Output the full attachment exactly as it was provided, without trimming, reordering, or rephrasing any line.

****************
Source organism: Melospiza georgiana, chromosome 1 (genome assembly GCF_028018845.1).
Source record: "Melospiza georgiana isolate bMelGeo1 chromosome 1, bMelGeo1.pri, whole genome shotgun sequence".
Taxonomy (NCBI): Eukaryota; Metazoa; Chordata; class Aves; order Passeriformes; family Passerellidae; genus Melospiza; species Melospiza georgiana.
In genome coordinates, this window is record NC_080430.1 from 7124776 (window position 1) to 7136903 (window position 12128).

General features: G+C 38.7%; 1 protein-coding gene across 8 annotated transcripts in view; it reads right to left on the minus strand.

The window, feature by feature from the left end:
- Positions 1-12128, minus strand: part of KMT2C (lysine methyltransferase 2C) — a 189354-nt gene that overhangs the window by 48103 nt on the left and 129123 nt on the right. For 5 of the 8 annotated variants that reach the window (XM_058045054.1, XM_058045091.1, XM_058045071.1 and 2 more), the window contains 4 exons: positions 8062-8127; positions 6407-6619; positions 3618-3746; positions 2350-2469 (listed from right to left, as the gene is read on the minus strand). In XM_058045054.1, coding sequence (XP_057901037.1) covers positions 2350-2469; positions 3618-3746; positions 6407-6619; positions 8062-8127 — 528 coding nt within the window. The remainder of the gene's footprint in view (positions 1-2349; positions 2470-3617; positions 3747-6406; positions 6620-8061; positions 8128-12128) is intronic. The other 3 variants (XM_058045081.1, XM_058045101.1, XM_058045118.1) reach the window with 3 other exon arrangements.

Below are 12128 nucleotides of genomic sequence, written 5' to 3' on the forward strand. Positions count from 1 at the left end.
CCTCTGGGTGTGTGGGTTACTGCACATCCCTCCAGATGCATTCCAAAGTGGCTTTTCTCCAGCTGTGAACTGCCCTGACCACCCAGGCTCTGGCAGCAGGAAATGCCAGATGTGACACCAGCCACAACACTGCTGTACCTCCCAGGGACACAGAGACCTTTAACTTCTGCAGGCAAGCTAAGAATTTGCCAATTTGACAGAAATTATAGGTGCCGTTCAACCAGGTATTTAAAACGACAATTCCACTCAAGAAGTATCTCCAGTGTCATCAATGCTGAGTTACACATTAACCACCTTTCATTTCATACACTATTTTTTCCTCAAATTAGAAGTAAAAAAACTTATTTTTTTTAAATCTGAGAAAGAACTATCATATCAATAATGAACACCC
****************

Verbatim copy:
Source organism: Melospiza georgiana, chromosome 1 (genome assembly GCF_028018845.1).
Source record: "Melospiza georgiana isolate bMelGeo1 chromosome 1, bMelGeo1.pri, whole genome shotgun sequence".
Taxonomy (NCBI): Eukaryota; Metazoa; Chordata; class Aves; order Passeriformes; family Passerellidae; genus Melospiza; species Melospiza georgiana.
In genome coordinates, this window is record NC_080430.1 from 7124776 (window position 1) to 7136903 (window position 12128).

General features: G+C 38.7%; 1 protein-coding gene across 8 annotated transcripts in view; it reads right to left on the minus strand.

The window, feature by feature from the left end:
- Positions 1-12128, minus strand: part of KMT2C (lysine methyltransferase 2C) — a 189354-nt gene that overhangs the window by 48103 nt on the left and 129123 nt on the right. For 5 of the 8 annotated variants that reach the window (XM_058045054.1, XM_058045091.1, XM_058045071.1 and 2 more), the window contains 4 exons: positions 8062-8127; positions 6407-6619; positions 3618-3746; positions 2350-2469 (listed from right to left, as the gene is read on the minus strand). In XM_058045054.1, coding sequence (XP_057901037.1) covers positions 2350-2469; positions 3618-3746; positions 6407-6619; positions 8062-8127 — 528 coding nt within the window. The remainder of the gene's footprint in view (positions 1-2349; positions 2470-3617; positions 3747-6406; positions 6620-8061; positions 8128-12128) is intronic. The other 3 variants (XM_058045081.1, XM_058045101.1, XM_058045118.1) reach the window with 3 other exon arrangements.

Below are 12128 nucleotides of genomic sequence, written 5' to 3' on the forward strand. Positions count from 1 at the left end.
CCTCTGGGTGTGTGGGTTACTGCACATCCCTCCAGATGCATTCCAAAGTGGCTTTTCTCCAGCTGTGAACTGCCCTGACCACCCAGGCTCTGGCAGCAGGAAATGCCAGATGTGACACCAGCCACAACACTGCTGTACCTCCCAGGGACACAGAGACCTTTAACTTCTGCAGGCAAGCTAAGAATTTGCCAATTTGACAGAAATTATAGGTGCCGTTCAACCAGGTATTTAAAACGACAATTCCACTCAAGAAGTATCTCCAGTGTCATCAATGCTGAGTTACACATTAACCACCTTTCATTTCATACACTATTTTTTCCTCAAATTAGAAGTAAAAAAACTTATTTTTTTTAAATCTGAGAAAGAACTATCATATCAATAATGAACACCC